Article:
Athens – To Damon Evans’ credit, he did not introduce Georgia’s new basketball coach Friday as, “My first choice all along,” because he probably figured everybody knew otherwise.
Jeff Capel stayed at Oklahoma. Mike Anderson stayed at Missouri. Evans might have tried to sell both that Georgia was some step up, the land of great potential, the sleeping beast of the Southeast. And they probably looked at him like you would look at Mrs. Paul’s if the company suddenly decided to open a fresh seafood restaurant.
Georgia basketball has been fish sticks for too long. If this program is destined to be anything but that, it was going to take a coach whose name you didn’t have to Google to prove otherwise.
“People want the big name,” Evans said Friday after his first significant coaching hire as athletic director. “People want somebody who is going to win the press conference. I want to win basketball games. I want the person who can make that happen.”
Mark Fox wasn’t the first choice. That doesn’t mean he won’t turn out to be the perfect choice. Everything on the resume says success. He recruited from an office in the relative dead lands of Reno, yet he won 123 games with three NCAA tournament appearances in five years. He is young, smart and passionate. He is regarded highly enough in basketball circles to have been rumored for past openings at Nebraska, Oklahoma, Arizona State and Kansas State.
The man is so driven, he missed the birth of his daughter, Olivia (now 6) because he was trying to sign a player. He later reasoned that he had the rest of life to spend with his daughter. The guard, he’d have for only four years.
But his relative anonymity in this part of the country, his coaching roots coming in the WAC – isn’t Winnipeg in that conference? – and his lack of ties to the state’s rich recruiting base explains the absence of confetti on Broad Street.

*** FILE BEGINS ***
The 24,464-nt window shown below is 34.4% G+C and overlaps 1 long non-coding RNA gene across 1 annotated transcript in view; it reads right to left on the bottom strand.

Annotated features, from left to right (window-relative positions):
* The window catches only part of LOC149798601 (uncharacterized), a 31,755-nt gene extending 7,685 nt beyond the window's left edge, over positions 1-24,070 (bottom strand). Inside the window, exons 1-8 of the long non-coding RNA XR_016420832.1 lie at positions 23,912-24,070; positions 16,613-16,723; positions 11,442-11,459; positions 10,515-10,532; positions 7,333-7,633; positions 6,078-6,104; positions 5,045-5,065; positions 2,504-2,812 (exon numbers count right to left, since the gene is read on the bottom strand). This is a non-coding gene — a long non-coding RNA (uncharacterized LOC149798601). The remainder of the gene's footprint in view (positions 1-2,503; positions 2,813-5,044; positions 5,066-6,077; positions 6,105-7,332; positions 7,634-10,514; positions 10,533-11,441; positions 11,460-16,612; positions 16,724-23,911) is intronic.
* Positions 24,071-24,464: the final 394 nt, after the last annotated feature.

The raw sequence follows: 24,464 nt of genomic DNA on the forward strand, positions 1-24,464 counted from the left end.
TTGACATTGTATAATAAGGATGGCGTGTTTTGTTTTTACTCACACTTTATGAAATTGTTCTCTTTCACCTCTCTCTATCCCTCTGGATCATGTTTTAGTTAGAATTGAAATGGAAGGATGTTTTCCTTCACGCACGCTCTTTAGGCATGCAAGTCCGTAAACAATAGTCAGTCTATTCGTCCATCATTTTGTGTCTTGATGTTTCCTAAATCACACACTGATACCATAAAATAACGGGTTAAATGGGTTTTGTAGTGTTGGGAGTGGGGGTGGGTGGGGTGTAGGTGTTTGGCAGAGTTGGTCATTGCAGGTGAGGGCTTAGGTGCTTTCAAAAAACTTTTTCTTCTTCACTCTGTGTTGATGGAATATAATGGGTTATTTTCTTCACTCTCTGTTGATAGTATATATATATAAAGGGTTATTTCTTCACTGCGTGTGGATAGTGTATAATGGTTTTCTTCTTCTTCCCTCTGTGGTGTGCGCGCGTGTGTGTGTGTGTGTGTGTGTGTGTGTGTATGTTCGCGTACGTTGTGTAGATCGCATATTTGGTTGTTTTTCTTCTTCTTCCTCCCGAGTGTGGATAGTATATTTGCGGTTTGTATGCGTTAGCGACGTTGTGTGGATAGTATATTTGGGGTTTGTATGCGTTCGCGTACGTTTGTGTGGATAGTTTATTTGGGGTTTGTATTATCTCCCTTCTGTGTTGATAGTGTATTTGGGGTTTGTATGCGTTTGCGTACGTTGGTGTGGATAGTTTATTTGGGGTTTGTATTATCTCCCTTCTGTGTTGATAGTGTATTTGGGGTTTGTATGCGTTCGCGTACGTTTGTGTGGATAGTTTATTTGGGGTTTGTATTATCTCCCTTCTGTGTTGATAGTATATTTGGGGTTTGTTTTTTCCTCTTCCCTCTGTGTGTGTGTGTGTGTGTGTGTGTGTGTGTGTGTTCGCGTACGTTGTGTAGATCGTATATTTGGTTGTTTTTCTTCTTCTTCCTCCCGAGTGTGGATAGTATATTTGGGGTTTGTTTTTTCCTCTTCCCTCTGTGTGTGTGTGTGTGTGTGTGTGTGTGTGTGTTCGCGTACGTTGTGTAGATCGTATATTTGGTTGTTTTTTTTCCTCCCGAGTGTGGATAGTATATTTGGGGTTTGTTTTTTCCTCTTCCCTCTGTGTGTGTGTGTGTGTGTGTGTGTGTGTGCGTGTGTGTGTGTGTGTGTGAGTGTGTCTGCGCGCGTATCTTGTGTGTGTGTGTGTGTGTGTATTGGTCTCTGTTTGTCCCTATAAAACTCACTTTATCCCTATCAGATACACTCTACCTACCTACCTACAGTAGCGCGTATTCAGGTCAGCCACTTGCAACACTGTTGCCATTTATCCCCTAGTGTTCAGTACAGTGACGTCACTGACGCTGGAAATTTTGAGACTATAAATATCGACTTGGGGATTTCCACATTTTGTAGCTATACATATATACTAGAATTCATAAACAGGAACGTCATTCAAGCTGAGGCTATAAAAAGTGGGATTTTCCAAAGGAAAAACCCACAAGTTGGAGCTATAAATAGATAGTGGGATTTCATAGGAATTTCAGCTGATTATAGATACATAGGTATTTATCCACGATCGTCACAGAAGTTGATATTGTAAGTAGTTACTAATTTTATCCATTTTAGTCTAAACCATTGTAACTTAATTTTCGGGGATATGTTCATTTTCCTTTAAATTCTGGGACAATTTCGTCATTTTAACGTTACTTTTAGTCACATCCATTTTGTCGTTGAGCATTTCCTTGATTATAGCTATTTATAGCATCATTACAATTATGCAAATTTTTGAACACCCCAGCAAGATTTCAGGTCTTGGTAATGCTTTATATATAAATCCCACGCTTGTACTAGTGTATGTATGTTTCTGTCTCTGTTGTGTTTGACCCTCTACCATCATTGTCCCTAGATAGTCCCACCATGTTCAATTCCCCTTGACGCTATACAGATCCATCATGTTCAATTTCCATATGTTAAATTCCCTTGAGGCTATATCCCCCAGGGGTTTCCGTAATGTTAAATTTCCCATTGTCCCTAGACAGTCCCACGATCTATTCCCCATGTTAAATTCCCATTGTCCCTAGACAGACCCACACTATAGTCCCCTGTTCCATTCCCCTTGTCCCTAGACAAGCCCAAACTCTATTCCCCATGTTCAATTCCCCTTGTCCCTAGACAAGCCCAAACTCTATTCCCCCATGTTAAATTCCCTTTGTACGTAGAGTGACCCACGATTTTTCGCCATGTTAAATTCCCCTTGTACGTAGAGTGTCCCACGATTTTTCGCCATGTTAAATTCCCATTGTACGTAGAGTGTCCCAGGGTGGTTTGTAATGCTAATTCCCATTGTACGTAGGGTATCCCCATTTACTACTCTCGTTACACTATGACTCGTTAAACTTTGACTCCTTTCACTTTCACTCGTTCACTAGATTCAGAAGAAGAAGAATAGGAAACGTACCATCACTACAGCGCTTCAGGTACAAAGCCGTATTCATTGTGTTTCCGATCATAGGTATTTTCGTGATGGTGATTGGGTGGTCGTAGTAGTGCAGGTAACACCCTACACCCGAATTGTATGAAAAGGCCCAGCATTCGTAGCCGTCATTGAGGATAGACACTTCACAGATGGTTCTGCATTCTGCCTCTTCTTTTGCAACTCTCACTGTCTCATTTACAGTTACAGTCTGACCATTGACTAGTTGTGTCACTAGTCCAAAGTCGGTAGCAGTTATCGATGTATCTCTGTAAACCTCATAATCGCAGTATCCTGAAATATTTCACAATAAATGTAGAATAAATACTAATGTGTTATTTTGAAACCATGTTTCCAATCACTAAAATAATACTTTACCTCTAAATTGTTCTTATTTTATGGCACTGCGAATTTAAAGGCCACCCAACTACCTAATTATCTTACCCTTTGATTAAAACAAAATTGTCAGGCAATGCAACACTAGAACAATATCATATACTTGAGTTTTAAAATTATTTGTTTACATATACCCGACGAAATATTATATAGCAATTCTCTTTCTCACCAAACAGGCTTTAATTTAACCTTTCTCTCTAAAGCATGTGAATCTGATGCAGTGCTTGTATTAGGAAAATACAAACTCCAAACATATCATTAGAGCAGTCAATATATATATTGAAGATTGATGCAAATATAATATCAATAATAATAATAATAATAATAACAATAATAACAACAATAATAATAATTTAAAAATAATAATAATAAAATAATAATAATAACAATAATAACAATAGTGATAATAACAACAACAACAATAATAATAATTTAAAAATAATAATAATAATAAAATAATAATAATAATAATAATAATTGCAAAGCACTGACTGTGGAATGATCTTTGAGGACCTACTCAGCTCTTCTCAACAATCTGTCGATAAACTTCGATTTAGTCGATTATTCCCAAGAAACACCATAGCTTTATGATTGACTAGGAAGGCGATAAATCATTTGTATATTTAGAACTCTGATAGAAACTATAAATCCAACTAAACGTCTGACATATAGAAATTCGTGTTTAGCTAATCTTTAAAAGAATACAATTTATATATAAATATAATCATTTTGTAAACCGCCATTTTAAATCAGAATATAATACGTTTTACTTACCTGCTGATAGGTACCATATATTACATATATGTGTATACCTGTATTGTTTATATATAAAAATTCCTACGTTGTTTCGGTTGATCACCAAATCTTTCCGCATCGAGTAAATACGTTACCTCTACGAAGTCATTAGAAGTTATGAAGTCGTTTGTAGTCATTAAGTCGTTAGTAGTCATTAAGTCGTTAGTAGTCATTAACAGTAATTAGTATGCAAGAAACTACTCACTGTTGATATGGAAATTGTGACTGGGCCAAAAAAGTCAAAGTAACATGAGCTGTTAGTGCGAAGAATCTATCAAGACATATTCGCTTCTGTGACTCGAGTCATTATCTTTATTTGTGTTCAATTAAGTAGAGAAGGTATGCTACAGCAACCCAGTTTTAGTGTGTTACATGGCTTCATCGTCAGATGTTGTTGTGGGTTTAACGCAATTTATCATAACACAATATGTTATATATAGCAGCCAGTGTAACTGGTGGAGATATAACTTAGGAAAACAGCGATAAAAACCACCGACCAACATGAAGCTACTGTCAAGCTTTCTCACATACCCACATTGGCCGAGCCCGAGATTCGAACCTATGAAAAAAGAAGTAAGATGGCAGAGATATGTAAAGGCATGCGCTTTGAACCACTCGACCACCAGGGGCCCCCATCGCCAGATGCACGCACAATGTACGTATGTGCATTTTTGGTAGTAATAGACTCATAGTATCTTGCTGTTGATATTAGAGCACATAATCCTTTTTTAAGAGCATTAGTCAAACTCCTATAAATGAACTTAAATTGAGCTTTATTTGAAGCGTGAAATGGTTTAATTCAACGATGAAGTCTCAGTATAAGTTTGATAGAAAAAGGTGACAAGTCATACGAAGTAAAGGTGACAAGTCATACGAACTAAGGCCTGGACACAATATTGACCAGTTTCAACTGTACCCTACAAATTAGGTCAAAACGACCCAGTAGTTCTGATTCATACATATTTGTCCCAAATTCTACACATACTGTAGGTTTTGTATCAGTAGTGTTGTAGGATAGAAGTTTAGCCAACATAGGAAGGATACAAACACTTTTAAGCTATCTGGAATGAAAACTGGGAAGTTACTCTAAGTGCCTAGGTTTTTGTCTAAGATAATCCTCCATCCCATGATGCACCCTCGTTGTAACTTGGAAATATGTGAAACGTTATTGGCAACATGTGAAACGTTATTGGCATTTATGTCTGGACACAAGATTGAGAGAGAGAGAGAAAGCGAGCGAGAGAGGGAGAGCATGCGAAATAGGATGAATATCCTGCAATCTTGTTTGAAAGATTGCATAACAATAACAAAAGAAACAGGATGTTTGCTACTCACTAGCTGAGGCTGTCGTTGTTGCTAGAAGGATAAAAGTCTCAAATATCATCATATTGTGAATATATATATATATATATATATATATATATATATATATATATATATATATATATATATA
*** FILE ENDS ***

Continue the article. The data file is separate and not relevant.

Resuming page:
Fox said he can’t worry about that.
“I’m just here to make sure the kids are on the same page and playing the right way,” he said. “If we do that and have success, the rest will take care of itself.”
You wanted to think, “Wow!” not ask, “Who?” But this is where Georgia is. That doesn’t necessarily project more doom. Bruce Pearl went to Tennessee. Trent Johnson went to LSU. Basketball in Knoxville and Baton Rouge are no longer afterthoughts. Or punch lines.
You wanted marquee value. You wanted somebody who would slow state recruits from running to the border. But Jeff Capel? He probably sees his next office as closer to Durham than Athens.
Results change perceptions.
“You have to make your program relevant so kids will want to play here,” he said. “We have to earn that respect.”
He believes he can win here. He has spoken to Tubby Smith and Jim Harrick. He laughed when asked if his 8-year-old son, Parker, also will teach a class on the principles of basketball.
“No. He could pass that test, though,” he said.
He can’t give a timeline for success. He’s barely seen the roster. But the ceiling? There isn’t one.
“I can’t tell you we’re going to be in the Final Four in two years,” he said. “But this is a job where you should be able to compete for a championship.”
Do that, and next time this job will be an easy sell.
Jeff Schultz, fighting to stay relevant with peeps under 40, can be reached via email (firstname.lastname@example.org), Facebook, Tweeter (SchultzAJC) or carrier pigeon (make a right off 400).